UK
    #5
    Actually it was purchased online. However I would mind to know more about UK sales of goods act. Is there anything which could help in future repairs?:D
     
  6. iStudentUK, Sep 13, 2012
    Last edited: Sep 13, 2012

    iStudentUK macrumors 65816

    iStudentUK

    Joined:
    Mar 8, 2009
    Location:
    London
    #6
    Ok rant time- There is no two year EU warranty.

    A directive was introduced in 1999ish that stated that effectively said where a consumer purchased a product and that product was delivered with a defect a consumer cannot be prevented from taking legal action for two years. It is a bit like a statute of limitation- the directive says if my MacBook arrives in two pieces I am allowed to sit on my arse for 23 months and 29 days before I file court papers.

    Now many will ask how is this useful? Well it comes down to people not understanding what defective at the time of purchase means. It does not mean if my MacBook breaks after a week I am stuffed. Let me explain by example- lets say my MacBook is delivered to me with a weak cable inside. I can't see that cable and have no idea there is a problem. 18 months later the cable suddenly breaks and my MacBook stops working, 18 months is shorter than you would expect a cable to last. The defect was the faulty cable that was there from the start, it breaking and my MacBook stopping working is simply the manifestation of the defect. I can go to court (I'm inside the two year window) and sue Apple.

    However if I buy a Biro for 50p and 18 months later it stops working I'm unlikely to be able to sue, even though I am in the two year window. What is the defect? 18 months for a 50p Biro is pretty good.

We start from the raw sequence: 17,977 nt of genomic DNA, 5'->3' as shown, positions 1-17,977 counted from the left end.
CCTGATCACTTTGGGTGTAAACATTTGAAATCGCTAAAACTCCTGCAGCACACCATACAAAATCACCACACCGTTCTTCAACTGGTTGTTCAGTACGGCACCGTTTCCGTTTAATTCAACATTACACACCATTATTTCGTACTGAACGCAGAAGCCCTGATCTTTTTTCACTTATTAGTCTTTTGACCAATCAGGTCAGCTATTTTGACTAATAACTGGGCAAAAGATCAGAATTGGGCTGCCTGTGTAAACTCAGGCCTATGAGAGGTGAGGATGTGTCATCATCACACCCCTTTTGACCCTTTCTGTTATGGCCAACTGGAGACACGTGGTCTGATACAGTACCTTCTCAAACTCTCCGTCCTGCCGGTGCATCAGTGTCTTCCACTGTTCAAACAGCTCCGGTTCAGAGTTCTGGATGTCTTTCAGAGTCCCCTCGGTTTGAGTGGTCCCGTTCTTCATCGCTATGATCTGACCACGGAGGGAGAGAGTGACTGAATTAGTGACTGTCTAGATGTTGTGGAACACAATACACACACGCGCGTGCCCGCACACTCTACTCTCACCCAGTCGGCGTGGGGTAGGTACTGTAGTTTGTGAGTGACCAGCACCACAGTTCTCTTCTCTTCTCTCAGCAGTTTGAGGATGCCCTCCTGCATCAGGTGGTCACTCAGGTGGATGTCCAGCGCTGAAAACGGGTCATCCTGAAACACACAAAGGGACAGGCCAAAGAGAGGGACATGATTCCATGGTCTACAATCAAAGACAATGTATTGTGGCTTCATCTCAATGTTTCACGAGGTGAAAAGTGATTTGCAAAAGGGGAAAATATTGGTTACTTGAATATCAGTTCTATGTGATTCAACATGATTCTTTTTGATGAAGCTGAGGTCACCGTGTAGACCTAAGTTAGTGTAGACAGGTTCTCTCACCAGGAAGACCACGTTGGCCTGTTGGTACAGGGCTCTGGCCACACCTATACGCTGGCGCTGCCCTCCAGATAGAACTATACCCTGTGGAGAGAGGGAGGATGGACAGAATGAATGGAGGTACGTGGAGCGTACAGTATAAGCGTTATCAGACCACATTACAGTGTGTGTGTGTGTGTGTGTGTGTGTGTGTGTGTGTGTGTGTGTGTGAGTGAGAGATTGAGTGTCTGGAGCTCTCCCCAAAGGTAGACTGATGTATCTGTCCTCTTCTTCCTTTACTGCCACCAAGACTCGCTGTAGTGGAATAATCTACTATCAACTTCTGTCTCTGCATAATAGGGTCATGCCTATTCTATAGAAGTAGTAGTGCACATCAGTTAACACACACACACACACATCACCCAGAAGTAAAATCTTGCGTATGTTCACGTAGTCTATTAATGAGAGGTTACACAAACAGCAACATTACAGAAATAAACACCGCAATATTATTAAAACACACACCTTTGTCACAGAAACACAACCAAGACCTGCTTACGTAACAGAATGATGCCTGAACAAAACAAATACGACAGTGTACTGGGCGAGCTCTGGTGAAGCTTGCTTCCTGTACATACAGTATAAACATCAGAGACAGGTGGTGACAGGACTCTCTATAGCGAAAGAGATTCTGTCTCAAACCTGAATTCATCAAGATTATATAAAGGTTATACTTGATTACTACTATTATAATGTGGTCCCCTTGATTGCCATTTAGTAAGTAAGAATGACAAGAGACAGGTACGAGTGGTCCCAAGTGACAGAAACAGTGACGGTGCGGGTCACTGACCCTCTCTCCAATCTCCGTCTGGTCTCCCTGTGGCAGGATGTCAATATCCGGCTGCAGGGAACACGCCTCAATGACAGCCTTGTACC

Another thing people fuss about is the "burden of proof". Reality is if you had AppleCare and Apple refused to do anything you'd have to go to court and the burden of proof would be on you. The directive grants consumer an initial 6 months presumption that they wouldn't ordinarily have. Also remember in the UK the standard of proof in civil cases is on balance of probabilities- 51% will do. Plus low value proceedings go to small claims court- which is quite simple and informal. I've never had to go that far, but people I know who have actually quite enjoyed it. Costs very little. People should not be afraid to stand up for themselves!

    Final point - when people say "I'll use the Sale of Goods Act 1979 instead" I die a little. EU directives are not directly applicable in EU countries. A directive is an instruction to governments to implement legislation to that effect. Most of that directives' contents were already in the Sale of Goods Act (s.11-14 particularly). The government just added a few bits (s.48A-C?). The two year limitation that EU directive mandated was already six years in the UK- but as you can see from my examples above that does not mean everything should last six years here.


    (References, dates etc may be a bit off- done from memory on the train!)